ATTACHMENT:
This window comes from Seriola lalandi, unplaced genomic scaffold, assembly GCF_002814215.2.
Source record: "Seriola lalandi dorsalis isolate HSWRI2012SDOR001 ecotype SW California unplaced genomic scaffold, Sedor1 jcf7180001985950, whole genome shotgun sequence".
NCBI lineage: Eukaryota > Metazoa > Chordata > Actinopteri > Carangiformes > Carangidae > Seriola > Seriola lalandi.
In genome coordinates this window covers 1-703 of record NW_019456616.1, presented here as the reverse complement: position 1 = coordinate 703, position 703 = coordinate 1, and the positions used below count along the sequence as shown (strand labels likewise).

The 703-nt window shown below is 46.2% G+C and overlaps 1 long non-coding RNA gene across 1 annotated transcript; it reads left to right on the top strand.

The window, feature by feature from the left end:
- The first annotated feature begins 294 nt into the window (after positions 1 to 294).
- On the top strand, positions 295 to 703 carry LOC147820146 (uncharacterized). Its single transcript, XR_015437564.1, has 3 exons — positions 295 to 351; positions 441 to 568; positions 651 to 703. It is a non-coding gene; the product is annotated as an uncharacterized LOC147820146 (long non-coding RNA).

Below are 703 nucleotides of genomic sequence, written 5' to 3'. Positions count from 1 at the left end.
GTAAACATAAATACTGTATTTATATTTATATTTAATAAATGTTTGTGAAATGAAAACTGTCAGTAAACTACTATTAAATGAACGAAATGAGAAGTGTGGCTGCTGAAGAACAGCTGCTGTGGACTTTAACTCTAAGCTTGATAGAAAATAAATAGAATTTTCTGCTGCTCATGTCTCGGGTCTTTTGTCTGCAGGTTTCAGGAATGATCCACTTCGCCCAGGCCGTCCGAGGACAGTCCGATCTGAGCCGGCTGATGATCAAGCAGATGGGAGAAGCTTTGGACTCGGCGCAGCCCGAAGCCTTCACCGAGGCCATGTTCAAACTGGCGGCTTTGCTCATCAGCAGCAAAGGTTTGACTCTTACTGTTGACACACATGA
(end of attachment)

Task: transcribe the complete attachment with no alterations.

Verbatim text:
This window comes from Seriola lalandi, unplaced genomic scaffold, assembly GCF_002814215.2.
Source record: "Seriola lalandi dorsalis isolate HSWRI2012SDOR001 ecotype SW California unplaced genomic scaffold, Sedor1 jcf7180001985950, whole genome shotgun sequence".
NCBI lineage: Eukaryota > Metazoa > Chordata > Actinopteri > Carangiformes > Carangidae > Seriola > Seriola lalandi.
In genome coordinates this window covers 1-703 of record NW_019456616.1, presented here as the reverse complement: position 1 = coordinate 703, position 703 = coordinate 1, and the positions used below count along the sequence as shown (strand labels likewise).

The 703-nt window shown below is 46.2% G+C and overlaps 1 long non-coding RNA gene across 1 annotated transcript; it reads left to right on the top strand.

The window, feature by feature from the left end:
- The first annotated feature begins 294 nt into the window (after positions 1 to 294).
- On the top strand, positions 295 to 703 carry LOC147820146 (uncharacterized). Its single transcript, XR_015437564.1, has 3 exons — positions 295 to 351; positions 441 to 568; positions 651 to 703. It is a non-coding gene; the product is annotated as an uncharacterized LOC147820146 (long non-coding RNA).

Below are 703 nucleotides of genomic sequence, written 5' to 3'. Positions count from 1 at the left end.
GTAAACATAAATACTGTATTTATATTTATATTTAATAAATGTTTGTGAAATGAAAACTGTCAGTAAACTACTATTAAATGAACGAAATGAGAAGTGTGGCTGCTGAAGAACAGCTGCTGTGGACTTTAACTCTAAGCTTGATAGAAAATAAATAGAATTTTCTGCTGCTCATGTCTCGGGTCTTTTGTCTGCAGGTTTCAGGAATGATCCACTTCGCCCAGGCCGTCCGAGGACAGTCCGATCTGAGCCGGCTGATGATCAAGCAGATGGGAGAAGCTTTGGACTCGGCGCAGCCCGAAGCCTTCACCGAGGCCATGTTCAAACTGGCGGCTTTGCTCATCAGCAGCAAAGGTTTGACTCTTACTGTTGACACACATGA